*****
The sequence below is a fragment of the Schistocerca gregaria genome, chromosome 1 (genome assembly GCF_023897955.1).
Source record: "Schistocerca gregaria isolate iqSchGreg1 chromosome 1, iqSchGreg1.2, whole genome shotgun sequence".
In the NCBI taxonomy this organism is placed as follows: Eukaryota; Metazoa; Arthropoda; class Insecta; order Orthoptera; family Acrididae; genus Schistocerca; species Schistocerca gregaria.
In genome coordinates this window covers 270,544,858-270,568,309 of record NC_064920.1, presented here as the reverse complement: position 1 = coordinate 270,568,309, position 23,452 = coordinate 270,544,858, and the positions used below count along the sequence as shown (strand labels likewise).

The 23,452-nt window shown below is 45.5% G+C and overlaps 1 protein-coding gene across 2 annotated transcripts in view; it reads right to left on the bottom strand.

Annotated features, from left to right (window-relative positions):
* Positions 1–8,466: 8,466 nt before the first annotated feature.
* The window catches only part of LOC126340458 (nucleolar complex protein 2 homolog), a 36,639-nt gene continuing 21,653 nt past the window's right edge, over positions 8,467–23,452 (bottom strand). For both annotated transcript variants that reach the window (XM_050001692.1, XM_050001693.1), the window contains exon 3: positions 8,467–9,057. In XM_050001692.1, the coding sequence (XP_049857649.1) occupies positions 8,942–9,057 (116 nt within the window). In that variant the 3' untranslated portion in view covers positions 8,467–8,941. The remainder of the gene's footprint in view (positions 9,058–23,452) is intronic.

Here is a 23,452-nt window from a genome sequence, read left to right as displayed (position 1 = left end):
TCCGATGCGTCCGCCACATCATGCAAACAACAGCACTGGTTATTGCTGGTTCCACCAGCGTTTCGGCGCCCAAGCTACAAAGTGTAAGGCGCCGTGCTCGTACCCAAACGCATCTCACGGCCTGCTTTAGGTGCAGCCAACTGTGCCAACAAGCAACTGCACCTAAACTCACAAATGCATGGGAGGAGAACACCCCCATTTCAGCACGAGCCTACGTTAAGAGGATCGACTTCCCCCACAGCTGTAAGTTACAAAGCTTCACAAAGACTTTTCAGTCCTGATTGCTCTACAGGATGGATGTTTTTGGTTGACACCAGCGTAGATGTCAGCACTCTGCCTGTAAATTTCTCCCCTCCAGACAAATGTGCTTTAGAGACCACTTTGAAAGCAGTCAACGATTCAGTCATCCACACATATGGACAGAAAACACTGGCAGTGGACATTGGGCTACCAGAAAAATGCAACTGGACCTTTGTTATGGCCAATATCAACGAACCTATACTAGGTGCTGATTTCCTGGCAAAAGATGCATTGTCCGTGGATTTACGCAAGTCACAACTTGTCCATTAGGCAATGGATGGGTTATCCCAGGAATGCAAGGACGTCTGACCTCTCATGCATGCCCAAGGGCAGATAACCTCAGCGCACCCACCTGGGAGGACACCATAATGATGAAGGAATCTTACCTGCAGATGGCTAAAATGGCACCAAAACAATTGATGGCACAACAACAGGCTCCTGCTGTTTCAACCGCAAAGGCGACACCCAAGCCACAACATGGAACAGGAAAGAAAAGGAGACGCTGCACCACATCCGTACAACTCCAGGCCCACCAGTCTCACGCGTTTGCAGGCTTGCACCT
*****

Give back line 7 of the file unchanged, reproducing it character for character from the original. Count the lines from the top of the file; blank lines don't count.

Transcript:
* Positions 1–8,466: 8,466 nt before the first annotated feature.